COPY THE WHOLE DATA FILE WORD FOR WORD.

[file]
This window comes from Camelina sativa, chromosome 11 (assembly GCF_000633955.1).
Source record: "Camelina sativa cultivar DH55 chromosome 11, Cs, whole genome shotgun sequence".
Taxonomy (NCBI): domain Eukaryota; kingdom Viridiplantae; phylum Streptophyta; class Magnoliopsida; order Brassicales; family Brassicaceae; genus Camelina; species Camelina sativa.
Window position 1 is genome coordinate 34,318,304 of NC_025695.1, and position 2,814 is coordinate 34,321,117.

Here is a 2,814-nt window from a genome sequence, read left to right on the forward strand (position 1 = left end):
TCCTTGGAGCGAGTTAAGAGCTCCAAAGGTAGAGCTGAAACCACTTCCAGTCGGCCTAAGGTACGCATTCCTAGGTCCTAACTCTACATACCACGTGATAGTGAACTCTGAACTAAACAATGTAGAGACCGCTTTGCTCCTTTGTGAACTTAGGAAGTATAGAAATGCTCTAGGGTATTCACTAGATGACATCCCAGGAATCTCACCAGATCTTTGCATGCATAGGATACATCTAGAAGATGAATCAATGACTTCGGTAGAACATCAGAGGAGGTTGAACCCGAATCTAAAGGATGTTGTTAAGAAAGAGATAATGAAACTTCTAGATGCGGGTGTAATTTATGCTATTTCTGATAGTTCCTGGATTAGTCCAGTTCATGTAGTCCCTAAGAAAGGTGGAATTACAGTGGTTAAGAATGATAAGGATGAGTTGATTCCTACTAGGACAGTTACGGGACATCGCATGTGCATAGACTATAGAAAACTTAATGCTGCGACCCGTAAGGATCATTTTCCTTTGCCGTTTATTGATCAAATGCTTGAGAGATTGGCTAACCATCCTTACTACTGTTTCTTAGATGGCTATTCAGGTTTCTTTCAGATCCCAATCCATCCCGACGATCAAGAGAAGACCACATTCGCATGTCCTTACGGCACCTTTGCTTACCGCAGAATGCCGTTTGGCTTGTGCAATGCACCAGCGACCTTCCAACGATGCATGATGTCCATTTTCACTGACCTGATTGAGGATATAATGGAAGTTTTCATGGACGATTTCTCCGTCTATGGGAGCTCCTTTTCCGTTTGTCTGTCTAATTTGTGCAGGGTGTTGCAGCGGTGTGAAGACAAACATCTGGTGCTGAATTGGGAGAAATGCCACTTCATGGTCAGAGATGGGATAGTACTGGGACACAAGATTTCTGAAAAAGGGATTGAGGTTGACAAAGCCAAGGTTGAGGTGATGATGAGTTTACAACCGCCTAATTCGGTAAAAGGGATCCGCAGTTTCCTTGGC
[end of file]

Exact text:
This window comes from Camelina sativa, chromosome 11 (assembly GCF_000633955.1).
Source record: "Camelina sativa cultivar DH55 chromosome 11, Cs, whole genome shotgun sequence".
Taxonomy (NCBI): domain Eukaryota; kingdom Viridiplantae; phylum Streptophyta; class Magnoliopsida; order Brassicales; family Brassicaceae; genus Camelina; species Camelina sativa.
Window position 1 is genome coordinate 34,318,304 of NC_025695.1, and position 2,814 is coordinate 34,321,117.

Here is a 2,814-nt window from a genome sequence, read left to right on the forward strand (position 1 = left end):
TCCTTGGAGCGAGTTAAGAGCTCCAAAGGTAGAGCTGAAACCACTTCCAGTCGGCCTAAGGTACGCATTCCTAGGTCCTAACTCTACATACCACGTGATAGTGAACTCTGAACTAAACAATGTAGAGACCGCTTTGCTCCTTTGTGAACTTAGGAAGTATAGAAATGCTCTAGGGTATTCACTAGATGACATCCCAGGAATCTCACCAGATCTTTGCATGCATAGGATACATCTAGAAGATGAATCAATGACTTCGGTAGAACATCAGAGGAGGTTGAACCCGAATCTAAAGGATGTTGTTAAGAAAGAGATAATGAAACTTCTAGATGCGGGTGTAATTTATGCTATTTCTGATAGTTCCTGGATTAGTCCAGTTCATGTAGTCCCTAAGAAAGGTGGAATTACAGTGGTTAAGAATGATAAGGATGAGTTGATTCCTACTAGGACAGTTACGGGACATCGCATGTGCATAGACTATAGAAAACTTAATGCTGCGACCCGTAAGGATCATTTTCCTTTGCCGTTTATTGATCAAATGCTTGAGAGATTGGCTAACCATCCTTACTACTGTTTCTTAGATGGCTATTCAGGTTTCTTTCAGATCCCAATCCATCCCGACGATCAAGAGAAGACCACATTCGCATGTCCTTACGGCACCTTTGCTTACCGCAGAATGCCGTTTGGCTTGTGCAATGCACCAGCGACCTTCCAACGATGCATGATGTCCATTTTCACTGACCTGATTGAGGATATAATGGAAGTTTTCATGGACGATTTCTCCGTCTATGGGAGCTCCTTTTCCGTTTGTCTGTCTAATTTGTGCAGGGTGTTGCAGCGGTGTGAAGACAAACATCTGGTGCTGAATTGGGAGAAATGCCACTTCATGGTCAGAGATGGGATAGTACTGGGACACAAGATTTCTGAAAAAGGGATTGAGGTTGACAAAGCCAAGGTTGAGGTGATGATGAGTTTACAACCGCCTAATTCGGTAAAAGGGATCCGCAGTTTCCTTGGC